Ideas to manage the Nighttime Fears

What are Nighttime Fears?

Nighttime fears are common in children and are a normal part of child development. Nighttime fears are normal reactions to real or imagined threats at night, including fear of monsters, ghosts, burglars, animals, and fear of the dark. Sometimes they include fear of bad dreams.

What’s normal?

It is usual for children between the ages of two and nine to experience nighttime fears. These are the years when your child’s powers of imagination are growing. It means they can now imagine new and scary things to be afraid of. They can’t distinguish between fact and fantasy; it can be hard for them to shut off thier imagination at bedtime and go to sleep.

For example, an old pile of clothes on the floor may look like a real ghost or monster to a child.

How would I know my child might be anxious or have Nighttime fears?

Children with Nighttime fears use various coping strategies to reduce such fears. Children seek parental support to ease their nighttime fears. They may want you to remain in their bedroom or upstairs until they sleep, as they are too scared to be alone. Often, children present as agitated, coming out of their room and downstairs several times a night.

It is common for children to engage in “stalling behaviour.” They may take a long time in the bath or refuse to brush their teeth. A noise may cause them to call you back in. They may suddenly be hungry or need a drink just as they go upstairs.

There may be some safety behaviours they exhibit.

You may need to check under their beds or in their wardrobes. Each night, they may have their teddies or room arranged in a specific way. You may be asked to lock all the doors. These behaviours are called safety behaviours. Additionally, your child may want you to stay in their bedroom until they fall asleep.

Refrain from “crying it out.”

Children need assistance and a calm adult or carer to manage their fears. Often I write about a child’s developing brain and how they are learning self-control and self-regulation. Leaving your child alone with “the worry” will escalate their sense of being unsafe, and it will take longer for them to fall asleep.

Teach your child to relax and be calm.

You can calm your child in many ways. Children of all ages will benefit from massages. Massage releases our calm chemical Oxytocin. Include massage in your bedtime routine. Record a lullaby in your voice and play it through the night. Help your children to learn how to breathe by blowing bubbles or doing tummy breathing. Older children can learn mindfulness.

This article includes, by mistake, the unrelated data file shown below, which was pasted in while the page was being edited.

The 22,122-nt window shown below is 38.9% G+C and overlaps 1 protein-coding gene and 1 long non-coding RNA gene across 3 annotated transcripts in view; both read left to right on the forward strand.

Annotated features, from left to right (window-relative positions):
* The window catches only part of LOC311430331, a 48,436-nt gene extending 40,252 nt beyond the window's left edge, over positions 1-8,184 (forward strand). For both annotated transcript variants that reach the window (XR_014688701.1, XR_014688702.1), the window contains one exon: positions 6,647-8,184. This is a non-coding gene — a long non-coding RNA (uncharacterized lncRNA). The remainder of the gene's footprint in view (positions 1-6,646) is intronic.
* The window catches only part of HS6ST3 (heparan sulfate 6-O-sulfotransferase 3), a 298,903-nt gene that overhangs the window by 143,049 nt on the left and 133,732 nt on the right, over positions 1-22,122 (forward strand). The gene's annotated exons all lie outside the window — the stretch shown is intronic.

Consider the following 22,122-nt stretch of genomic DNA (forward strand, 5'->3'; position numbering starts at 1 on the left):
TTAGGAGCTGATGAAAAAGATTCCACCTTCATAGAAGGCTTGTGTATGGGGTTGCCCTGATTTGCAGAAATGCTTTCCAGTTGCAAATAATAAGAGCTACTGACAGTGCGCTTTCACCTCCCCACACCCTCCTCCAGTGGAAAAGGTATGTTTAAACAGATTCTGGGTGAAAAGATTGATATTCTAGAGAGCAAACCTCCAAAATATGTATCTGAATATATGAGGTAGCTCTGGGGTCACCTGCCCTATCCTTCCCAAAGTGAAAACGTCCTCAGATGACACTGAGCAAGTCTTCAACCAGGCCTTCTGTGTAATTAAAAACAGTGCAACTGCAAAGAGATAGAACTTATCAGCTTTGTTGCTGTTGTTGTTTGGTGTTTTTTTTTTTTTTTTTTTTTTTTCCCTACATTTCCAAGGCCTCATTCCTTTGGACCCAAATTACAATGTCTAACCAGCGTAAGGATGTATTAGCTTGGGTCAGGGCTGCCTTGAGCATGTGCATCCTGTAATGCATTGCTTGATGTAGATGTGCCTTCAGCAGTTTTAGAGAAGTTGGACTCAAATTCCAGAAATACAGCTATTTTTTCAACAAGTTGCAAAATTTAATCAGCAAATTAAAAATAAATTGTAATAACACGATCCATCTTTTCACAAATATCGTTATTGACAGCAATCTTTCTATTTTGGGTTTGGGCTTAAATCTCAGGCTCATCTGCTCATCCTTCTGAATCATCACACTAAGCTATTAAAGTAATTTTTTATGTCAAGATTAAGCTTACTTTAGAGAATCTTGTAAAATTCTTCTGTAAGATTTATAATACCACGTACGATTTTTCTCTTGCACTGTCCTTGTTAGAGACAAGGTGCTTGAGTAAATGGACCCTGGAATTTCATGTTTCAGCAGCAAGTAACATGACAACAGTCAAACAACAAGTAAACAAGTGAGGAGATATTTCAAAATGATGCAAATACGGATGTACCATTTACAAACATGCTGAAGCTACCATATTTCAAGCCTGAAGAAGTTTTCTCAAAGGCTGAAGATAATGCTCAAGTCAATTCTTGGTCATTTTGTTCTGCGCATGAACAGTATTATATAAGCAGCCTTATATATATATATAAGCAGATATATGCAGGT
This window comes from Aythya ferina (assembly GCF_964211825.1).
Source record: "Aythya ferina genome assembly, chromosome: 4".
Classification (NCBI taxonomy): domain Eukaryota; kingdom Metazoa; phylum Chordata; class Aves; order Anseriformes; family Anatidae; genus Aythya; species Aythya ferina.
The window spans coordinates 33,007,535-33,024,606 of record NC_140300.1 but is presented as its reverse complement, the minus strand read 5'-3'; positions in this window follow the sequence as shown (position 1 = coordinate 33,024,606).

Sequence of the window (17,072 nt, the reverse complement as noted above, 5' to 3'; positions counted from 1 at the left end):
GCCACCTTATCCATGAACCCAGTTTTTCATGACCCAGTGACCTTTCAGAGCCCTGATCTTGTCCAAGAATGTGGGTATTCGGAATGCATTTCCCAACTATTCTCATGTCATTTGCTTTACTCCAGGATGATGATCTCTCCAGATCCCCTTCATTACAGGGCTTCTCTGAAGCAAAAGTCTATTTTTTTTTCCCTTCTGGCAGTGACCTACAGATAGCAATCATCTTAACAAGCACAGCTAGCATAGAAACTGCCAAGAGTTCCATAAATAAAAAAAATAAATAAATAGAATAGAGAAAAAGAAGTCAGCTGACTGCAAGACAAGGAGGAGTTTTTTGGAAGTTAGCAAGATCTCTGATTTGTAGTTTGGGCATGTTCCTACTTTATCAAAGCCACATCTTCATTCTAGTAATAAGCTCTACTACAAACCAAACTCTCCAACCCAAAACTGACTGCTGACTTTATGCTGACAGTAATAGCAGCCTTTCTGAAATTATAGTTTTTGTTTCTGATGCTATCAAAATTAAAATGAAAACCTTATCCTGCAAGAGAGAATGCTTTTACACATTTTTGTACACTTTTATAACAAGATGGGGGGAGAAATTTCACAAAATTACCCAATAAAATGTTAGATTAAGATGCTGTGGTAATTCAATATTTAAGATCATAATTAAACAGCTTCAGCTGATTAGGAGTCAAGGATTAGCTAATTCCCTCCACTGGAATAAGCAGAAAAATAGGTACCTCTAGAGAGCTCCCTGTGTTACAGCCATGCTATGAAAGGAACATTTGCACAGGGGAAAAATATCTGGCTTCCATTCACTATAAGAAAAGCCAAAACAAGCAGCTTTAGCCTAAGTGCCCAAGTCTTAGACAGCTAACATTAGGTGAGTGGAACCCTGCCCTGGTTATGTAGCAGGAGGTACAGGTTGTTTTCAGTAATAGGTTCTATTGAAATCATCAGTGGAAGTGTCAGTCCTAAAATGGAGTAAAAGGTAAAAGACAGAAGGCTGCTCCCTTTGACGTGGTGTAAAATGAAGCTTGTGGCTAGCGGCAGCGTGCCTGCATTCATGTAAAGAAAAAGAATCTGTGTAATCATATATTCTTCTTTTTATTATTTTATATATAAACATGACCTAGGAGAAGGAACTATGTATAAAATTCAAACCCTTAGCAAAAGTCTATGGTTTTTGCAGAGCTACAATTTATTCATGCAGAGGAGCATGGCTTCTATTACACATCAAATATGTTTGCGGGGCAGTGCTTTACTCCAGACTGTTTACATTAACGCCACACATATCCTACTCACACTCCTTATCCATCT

A sleep meditation helps them to know it is safe to let go.

Talk to them that it is normal to be scared of the dark, ghosts, etc.

Often, children feel that they are the only ones who are scared. It is usual for children to feel this way, so tell them it is common for them to feel this way and show them there is no monster in the closet.

Teach self-talk: Help them to manage” the worry monster.

Identify it as the “worry monster”. Help them take control of the situation. You can then help them think of images that make them feel in control, safe, and calm. You can use my safe place exercise here or create one of your own.

Have a consistent Bedtime routine.

Evidence shows that consistency is going to help with sleep difficulties. A simple bedtime routine of bathing, teeth brushing, story, and hugging shouldn’t take more than 40 minutes. Children who are worried tend to stall. This can happen as soon as you climb up the stairs. Children can start feeling anxious about bedtime an hour before the bedtime routine. Take your time and be gentle with them. You may need a therapist to facilitate this process.

Tend to Nightmares quickly.

If your child is suffering from nightmares, respond, and reassure quickly. Please don’t leave them alone to work it out for themselves. For more on how to manage nightmares, here>> nightmares and night terrors<<

In Conclusion.

All the evidence supports that making a regular sleep routine with consistent wake time and exposure to sunlight is a potent combination for healthy sleep. If your child is anxious, read the blogs below for more information on sleep and anxiety. Stay safe and well during this time.

Related Posts

Back to school sleep readjustment

How to talk to your child about anxiety

Does my child suffer from separation anxiety

Back to School Anxiety during the Pandemic.

Recognising Anxiety in Children.

Helping you and your Child Manage Transitions.

Thank you for taking the time to read this and for your commitment to the well-being of your child and family. Also, your willingness to keep growing and holding hope. Remember: parenting is hard work, and you all deserve support. And when it all starts to feel impossible, ask for help. If you need help and support, contact me for a consultation or do join my newsletter community.